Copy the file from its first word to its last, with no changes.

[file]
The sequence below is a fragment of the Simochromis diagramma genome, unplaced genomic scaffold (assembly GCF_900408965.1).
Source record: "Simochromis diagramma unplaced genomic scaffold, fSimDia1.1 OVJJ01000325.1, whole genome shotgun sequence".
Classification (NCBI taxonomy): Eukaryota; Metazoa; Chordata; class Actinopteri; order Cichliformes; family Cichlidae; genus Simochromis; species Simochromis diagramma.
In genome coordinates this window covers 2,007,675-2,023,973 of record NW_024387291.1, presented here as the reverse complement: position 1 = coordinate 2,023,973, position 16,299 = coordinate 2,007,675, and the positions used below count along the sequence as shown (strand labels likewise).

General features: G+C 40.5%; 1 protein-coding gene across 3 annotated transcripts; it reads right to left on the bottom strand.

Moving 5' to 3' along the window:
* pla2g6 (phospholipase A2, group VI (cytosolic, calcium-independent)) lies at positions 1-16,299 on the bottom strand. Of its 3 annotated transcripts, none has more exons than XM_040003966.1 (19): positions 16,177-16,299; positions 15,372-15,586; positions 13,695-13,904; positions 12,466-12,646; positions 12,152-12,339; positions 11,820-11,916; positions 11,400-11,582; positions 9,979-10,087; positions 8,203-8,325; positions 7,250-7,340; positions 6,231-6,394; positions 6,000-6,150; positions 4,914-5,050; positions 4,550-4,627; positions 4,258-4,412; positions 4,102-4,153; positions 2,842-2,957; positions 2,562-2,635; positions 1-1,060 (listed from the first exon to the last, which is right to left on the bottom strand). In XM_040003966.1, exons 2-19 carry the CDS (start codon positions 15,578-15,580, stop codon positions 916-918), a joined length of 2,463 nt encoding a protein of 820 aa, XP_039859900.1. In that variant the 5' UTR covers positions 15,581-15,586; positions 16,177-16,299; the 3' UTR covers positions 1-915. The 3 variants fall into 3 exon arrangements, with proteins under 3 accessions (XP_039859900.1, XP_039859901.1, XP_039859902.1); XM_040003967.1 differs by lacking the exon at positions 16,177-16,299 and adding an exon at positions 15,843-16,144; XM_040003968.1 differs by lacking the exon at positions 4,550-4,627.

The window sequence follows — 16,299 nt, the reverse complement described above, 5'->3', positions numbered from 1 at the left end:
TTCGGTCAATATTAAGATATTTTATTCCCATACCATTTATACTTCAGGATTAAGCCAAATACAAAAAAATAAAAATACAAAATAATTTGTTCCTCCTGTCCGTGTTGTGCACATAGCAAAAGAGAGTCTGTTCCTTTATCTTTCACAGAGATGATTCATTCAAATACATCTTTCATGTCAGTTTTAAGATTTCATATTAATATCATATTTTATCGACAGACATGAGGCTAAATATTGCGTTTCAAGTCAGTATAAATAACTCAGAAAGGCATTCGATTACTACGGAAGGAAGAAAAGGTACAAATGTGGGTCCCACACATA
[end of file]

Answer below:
The sequence below is a fragment of the Simochromis diagramma genome, unplaced genomic scaffold (assembly GCF_900408965.1).
Source record: "Simochromis diagramma unplaced genomic scaffold, fSimDia1.1 OVJJ01000325.1, whole genome shotgun sequence".
Classification (NCBI taxonomy): Eukaryota; Metazoa; Chordata; class Actinopteri; order Cichliformes; family Cichlidae; genus Simochromis; species Simochromis diagramma.
In genome coordinates this window covers 2,007,675-2,023,973 of record NW_024387291.1, presented here as the reverse complement: position 1 = coordinate 2,023,973, position 16,299 = coordinate 2,007,675, and the positions used below count along the sequence as shown (strand labels likewise).

General features: G+C 40.5%; 1 protein-coding gene across 3 annotated transcripts; it reads right to left on the bottom strand.

Moving 5' to 3' along the window:
* pla2g6 (phospholipase A2, group VI (cytosolic, calcium-independent)) lies at positions 1-16,299 on the bottom strand. Of its 3 annotated transcripts, none has more exons than XM_040003966.1 (19): positions 16,177-16,299; positions 15,372-15,586; positions 13,695-13,904; positions 12,466-12,646; positions 12,152-12,339; positions 11,820-11,916; positions 11,400-11,582; positions 9,979-10,087; positions 8,203-8,325; positions 7,250-7,340; positions 6,231-6,394; positions 6,000-6,150; positions 4,914-5,050; positions 4,550-4,627; positions 4,258-4,412; positions 4,102-4,153; positions 2,842-2,957; positions 2,562-2,635; positions 1-1,060 (listed from the first exon to the last, which is right to left on the bottom strand). In XM_040003966.1, exons 2-19 carry the CDS (start codon positions 15,578-15,580, stop codon positions 916-918), a joined length of 2,463 nt encoding a protein of 820 aa, XP_039859900.1. In that variant the 5' UTR covers positions 15,581-15,586; positions 16,177-16,299; the 3' UTR covers positions 1-915. The 3 variants fall into 3 exon arrangements, with proteins under 3 accessions (XP_039859900.1, XP_039859901.1, XP_039859902.1); XM_040003967.1 differs by lacking the exon at positions 16,177-16,299 and adding an exon at positions 15,843-16,144; XM_040003968.1 differs by lacking the exon at positions 4,550-4,627.

The window sequence follows — 16,299 nt, the reverse complement described above, 5'->3', positions numbered from 1 at the left end:
TTCGGTCAATATTAAGATATTTTATTCCCATACCATTTATACTTCAGGATTAAGCCAAATACAAAAAAATAAAAATACAAAATAATTTGTTCCTCCTGTCCGTGTTGTGCACATAGCAAAAGAGAGTCTGTTCCTTTATCTTTCACAGAGATGATTCATTCAAATACATCTTTCATGTCAGTTTTAAGATTTCATATTAATATCATATTTTATCGACAGACATGAGGCTAAATATTGCGTTTCAAGTCAGTATAAATAACTCAGAAAGGCATTCGATTACTACGGAAGGAAGAAAAGGTACAAATGTGGGTCCCACACATA